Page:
Last updated on 3 December 2020
I think they must have worn out the drummer. This guy looks like his own ghost on videos I have seen depicted from the newest 2015 album of Cradle of Filth called the Hammer of the Witches.
This 11th studio edition features the new guitarists Marek ‘Ashok’ Šmerda and Richard Shaw. Also including Lindsay Schoolcraft on keyboards and female vocals (hell yeah..). Prominently displayed on Right Wing of the Garden Triptych. So a lot of newbies in this band, always somewhat of a worry when a new release is due – either they wreck it or it comes out real good.
So what is it gonna be with The Hammer of the Witches?
At first I did not quite like this new brew of horrors from our (kind of) Black Metal friends of Cradle of Filth.
Why kind of Black Metal?
Because Cradle of Filth employ a joyful mix of different styles into this metal stew of theirs. Some of that stuff even sounds like deep, dark versions of Iron Maiden at times – there is one distinct passage in The Vampyre at my Side. Amongst many others.
Some purists believe that this Cradle of Filth production is actually for girls. But not men with balls, straying far away from the beaten Black Metal path that thou shalt never leave.
But hey, it takes all kinds. And I disagree with this view: Dani Filth actually uses fantasy in this decidedly toxic brew that is his own nightmare version of Black Metal. So much so that it starts to become interesting in a way other hard core bands will never be able to perform. And THIS is exactly the kind of added spice I love with CoF.
Keep up with Hammer of the Witches for some longer period than five minutes (not much) and it grows on ye.
A lot. Even with Dani’s back-to-back screams and the super wild drumming. Hammer of the Witches is actually pretty good. Airy, fairy and epic in places, and pure cold metal in others. Never a moment of boredom in this record, no sir.
But then there is only so much screeching that you can take in. Dani Filth definitely wears you out after a while. AND it is much closer to stuff they produced in the past. But still playful enough to stay interesting for poor RockmusicRaider‘s ears to suffer through Dani’s screams for some 69 minutes (I am listening to the Deluxe edition). OK, it is not that bad, but you need to be fearless to take that in all at once.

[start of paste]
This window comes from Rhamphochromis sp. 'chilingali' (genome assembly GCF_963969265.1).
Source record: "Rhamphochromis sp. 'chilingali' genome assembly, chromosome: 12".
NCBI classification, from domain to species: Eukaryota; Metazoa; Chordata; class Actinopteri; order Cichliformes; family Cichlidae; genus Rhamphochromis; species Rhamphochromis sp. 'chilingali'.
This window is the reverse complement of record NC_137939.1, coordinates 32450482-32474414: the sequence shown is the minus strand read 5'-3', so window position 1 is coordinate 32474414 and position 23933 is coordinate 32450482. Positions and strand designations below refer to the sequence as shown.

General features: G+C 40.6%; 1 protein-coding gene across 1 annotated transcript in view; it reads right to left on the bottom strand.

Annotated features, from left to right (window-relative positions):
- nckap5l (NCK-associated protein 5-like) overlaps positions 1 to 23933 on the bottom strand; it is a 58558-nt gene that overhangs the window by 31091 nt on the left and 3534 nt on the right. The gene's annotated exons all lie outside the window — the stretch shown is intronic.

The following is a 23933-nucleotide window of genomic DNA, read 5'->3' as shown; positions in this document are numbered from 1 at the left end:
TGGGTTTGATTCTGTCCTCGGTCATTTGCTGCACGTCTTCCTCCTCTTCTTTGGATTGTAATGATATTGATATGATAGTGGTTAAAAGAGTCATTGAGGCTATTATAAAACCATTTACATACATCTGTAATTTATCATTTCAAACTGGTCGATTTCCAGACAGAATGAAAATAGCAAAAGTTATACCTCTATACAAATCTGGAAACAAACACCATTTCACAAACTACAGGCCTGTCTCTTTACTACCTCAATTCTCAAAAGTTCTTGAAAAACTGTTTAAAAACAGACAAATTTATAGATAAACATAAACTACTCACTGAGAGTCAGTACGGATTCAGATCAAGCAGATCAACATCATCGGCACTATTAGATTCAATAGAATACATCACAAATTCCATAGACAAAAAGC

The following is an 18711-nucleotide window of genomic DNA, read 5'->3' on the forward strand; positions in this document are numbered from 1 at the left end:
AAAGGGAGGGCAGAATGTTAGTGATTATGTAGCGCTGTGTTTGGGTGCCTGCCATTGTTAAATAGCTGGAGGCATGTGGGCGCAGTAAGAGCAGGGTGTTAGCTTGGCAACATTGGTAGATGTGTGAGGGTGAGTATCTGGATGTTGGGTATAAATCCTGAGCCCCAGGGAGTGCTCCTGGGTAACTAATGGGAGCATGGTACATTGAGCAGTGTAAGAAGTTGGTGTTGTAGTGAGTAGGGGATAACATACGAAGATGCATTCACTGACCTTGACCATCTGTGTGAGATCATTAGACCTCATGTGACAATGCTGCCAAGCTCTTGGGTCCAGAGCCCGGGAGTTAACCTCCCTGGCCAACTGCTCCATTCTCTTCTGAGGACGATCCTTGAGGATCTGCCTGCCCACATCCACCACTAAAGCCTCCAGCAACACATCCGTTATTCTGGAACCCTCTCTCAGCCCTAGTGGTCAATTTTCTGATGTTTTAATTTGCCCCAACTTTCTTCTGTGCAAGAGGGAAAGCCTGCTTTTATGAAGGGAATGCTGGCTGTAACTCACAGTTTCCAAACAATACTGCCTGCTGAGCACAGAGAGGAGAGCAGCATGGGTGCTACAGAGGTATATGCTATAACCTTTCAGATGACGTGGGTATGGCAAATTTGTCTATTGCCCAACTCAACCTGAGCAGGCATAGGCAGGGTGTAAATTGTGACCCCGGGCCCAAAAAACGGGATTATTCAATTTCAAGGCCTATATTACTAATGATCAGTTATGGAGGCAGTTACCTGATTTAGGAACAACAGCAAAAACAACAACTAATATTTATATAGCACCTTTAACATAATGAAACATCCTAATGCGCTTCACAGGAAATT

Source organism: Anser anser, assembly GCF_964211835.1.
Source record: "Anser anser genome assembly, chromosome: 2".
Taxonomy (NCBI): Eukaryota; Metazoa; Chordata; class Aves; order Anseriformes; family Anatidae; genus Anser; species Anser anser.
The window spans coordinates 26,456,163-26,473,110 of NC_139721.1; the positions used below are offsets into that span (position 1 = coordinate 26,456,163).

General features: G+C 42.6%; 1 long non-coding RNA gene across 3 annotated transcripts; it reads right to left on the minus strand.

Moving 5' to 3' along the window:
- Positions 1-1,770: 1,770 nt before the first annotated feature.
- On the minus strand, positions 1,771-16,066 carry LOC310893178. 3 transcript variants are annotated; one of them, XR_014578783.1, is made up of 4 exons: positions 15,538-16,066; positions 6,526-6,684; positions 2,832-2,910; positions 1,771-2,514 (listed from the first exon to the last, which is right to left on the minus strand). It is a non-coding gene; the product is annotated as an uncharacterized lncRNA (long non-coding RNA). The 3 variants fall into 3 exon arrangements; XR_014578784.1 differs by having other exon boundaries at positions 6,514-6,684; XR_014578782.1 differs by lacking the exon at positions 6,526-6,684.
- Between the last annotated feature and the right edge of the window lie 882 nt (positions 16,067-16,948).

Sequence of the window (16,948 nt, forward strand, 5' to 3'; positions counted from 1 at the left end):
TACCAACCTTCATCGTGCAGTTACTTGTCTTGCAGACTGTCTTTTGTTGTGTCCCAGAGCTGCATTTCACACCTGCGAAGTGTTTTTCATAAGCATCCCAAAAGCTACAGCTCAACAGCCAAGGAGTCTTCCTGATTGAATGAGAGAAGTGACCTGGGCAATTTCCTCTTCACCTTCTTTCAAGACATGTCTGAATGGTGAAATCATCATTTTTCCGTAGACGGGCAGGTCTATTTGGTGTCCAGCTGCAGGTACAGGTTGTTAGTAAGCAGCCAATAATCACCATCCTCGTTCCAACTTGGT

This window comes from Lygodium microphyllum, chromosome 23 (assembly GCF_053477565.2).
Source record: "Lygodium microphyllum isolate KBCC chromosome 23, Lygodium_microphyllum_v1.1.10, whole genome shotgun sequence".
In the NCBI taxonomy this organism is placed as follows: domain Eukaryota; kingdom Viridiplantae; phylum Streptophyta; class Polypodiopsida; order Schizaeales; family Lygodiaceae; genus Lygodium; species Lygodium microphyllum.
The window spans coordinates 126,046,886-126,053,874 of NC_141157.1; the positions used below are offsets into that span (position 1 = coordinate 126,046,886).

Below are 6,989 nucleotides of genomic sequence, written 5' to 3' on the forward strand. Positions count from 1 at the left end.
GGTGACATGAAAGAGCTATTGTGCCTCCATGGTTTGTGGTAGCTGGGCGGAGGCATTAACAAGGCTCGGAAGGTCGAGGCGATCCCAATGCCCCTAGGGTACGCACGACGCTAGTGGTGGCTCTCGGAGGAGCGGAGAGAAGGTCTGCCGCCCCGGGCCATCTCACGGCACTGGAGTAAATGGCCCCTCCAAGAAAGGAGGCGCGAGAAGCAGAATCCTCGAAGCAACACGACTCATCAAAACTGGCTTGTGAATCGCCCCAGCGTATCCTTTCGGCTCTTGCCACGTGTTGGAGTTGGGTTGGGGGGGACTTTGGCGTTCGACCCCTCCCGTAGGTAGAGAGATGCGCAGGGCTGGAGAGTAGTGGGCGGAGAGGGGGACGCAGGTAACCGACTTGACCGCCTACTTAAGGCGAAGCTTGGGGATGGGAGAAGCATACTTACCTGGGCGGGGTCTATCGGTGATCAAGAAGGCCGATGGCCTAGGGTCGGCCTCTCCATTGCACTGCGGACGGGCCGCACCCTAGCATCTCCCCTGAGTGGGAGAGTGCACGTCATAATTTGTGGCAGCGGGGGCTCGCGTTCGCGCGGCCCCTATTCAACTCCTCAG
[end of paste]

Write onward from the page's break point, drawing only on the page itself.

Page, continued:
Walpurgis Eve is … an intro, as intros go. Of questionable quality. You will find a bunch of intros, interludes and outros on this record. A waste of good space in my view. WTF!!
But then Hammer of the Witches gets going with Yours Immortally…, which is fast and very well produced. If only some of these shrieks could just disappear. And then suddenly the song deploys its Heavy Metal Moments. Very good, I like that – fast and merciless. Enshrined in Crematoria (goodness me, where did they get that name from..) is fast. It’s got somewhat of a Gothic Metal flavor in places.
Were it not for the shrieking and some use of tremolo picking in this one. This reminds us that the style should be Black Metal. But then there is a friggin’ solo in there as well. I am amazed. Delicious style confusion, if there ever was one.
And then there is Deflowering the Maidenhead, Displeasuring the Goddess. Fast and mean, with most of the work going to the drummer. Very good that, much more hard core than the rest.
Right Wing of the Garden Triptych displays a more club-ready version of Cradle of Filth (if you can call this like that..). I do like the Dani’s creepy, black humor displayed in the lyrics department. An extract: ‘..This the penalty for lust / Long dreaded, read in scripture / Vain pleasures fed to paint this…‘. Good. Very good.
Unfortunately you will also find some fillers in this record – a real pity in a mostly well constructed album. I also had the same impression like one of my co-reviewers that less (meaning a lower, better selected number of songs) would have been better.
Hammer of the Witches is a very complex and varied piece of work!
Cradle of Filth take you through twists and turns with numerous surprises all of a sudden popping up out of the blue. The more symphonic passages are – well – questionable.
But then again, alluring enough to be interesting. All in all, Hammer of the Witches is typical CoF fare. Melodic to a point, but never losing the metal underground. A real varied, juicy little piece of red-hot metal. Devoid of a definite style, exactly what we expect from Cradle of Filth. I like this new production.
Good work, guys.